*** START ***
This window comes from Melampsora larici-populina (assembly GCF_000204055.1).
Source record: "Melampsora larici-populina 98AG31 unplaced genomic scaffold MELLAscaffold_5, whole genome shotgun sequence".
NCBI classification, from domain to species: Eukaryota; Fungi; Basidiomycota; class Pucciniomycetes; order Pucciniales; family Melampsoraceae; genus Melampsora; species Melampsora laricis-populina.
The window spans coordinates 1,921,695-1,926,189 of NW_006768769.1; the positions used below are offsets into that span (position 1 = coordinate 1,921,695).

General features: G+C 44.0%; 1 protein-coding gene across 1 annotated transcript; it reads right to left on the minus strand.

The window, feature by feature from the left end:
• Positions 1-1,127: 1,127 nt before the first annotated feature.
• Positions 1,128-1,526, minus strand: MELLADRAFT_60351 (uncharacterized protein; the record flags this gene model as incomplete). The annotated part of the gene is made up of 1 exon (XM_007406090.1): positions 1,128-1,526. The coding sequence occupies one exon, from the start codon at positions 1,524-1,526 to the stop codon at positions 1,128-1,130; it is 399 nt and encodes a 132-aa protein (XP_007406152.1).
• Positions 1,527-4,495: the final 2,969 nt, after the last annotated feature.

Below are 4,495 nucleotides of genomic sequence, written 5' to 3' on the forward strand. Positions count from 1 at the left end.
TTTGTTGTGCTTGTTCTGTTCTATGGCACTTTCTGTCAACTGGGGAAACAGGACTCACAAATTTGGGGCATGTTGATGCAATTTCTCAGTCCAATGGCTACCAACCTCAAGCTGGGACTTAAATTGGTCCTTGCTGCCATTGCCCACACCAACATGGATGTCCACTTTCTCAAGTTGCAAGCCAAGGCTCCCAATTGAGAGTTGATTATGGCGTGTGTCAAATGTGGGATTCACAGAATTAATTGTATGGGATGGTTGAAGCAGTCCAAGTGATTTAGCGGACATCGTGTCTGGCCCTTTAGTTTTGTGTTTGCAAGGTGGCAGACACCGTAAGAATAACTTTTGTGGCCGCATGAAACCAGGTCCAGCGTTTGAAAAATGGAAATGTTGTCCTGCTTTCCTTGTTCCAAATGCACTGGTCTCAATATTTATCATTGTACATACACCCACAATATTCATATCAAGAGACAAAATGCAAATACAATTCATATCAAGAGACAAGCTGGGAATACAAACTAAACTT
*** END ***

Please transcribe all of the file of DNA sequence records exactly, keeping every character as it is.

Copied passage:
This window comes from Melampsora larici-populina (assembly GCF_000204055.1).
Source record: "Melampsora larici-populina 98AG31 unplaced genomic scaffold MELLAscaffold_5, whole genome shotgun sequence".
NCBI classification, from domain to species: Eukaryota; Fungi; Basidiomycota; class Pucciniomycetes; order Pucciniales; family Melampsoraceae; genus Melampsora; species Melampsora laricis-populina.
The window spans coordinates 1,921,695-1,926,189 of NW_006768769.1; the positions used below are offsets into that span (position 1 = coordinate 1,921,695).

General features: G+C 44.0%; 1 protein-coding gene across 1 annotated transcript; it reads right to left on the minus strand.

The window, feature by feature from the left end:
• Positions 1-1,127: 1,127 nt before the first annotated feature.
• Positions 1,128-1,526, minus strand: MELLADRAFT_60351 (uncharacterized protein; the record flags this gene model as incomplete). The annotated part of the gene is made up of 1 exon (XM_007406090.1): positions 1,128-1,526. The coding sequence occupies one exon, from the start codon at positions 1,524-1,526 to the stop codon at positions 1,128-1,130; it is 399 nt and encodes a 132-aa protein (XP_007406152.1).
• Positions 1,527-4,495: the final 2,969 nt, after the last annotated feature.

Below are 4,495 nucleotides of genomic sequence, written 5' to 3' on the forward strand. Positions count from 1 at the left end.
TTTGTTGTGCTTGTTCTGTTCTATGGCACTTTCTGTCAACTGGGGAAACAGGACTCACAAATTTGGGGCATGTTGATGCAATTTCTCAGTCCAATGGCTACCAACCTCAAGCTGGGACTTAAATTGGTCCTTGCTGCCATTGCCCACACCAACATGGATGTCCACTTTCTCAAGTTGCAAGCCAAGGCTCCCAATTGAGAGTTGATTATGGCGTGTGTCAAATGTGGGATTCACAGAATTAATTGTATGGGATGGTTGAAGCAGTCCAAGTGATTTAGCGGACATCGTGTCTGGCCCTTTAGTTTTGTGTTTGCAAGGTGGCAGACACCGTAAGAATAACTTTTGTGGCCGCATGAAACCAGGTCCAGCGTTTGAAAAATGGAAATGTTGTCCTGCTTTCCTTGTTCCAAATGCACTGGTCTCAATATTTATCATTGTACATACACCCACAATATTCATATCAAGAGACAAAATGCAAATACAATTCATATCAAGAGACAAGCTGGGAATACAAACTAAACTT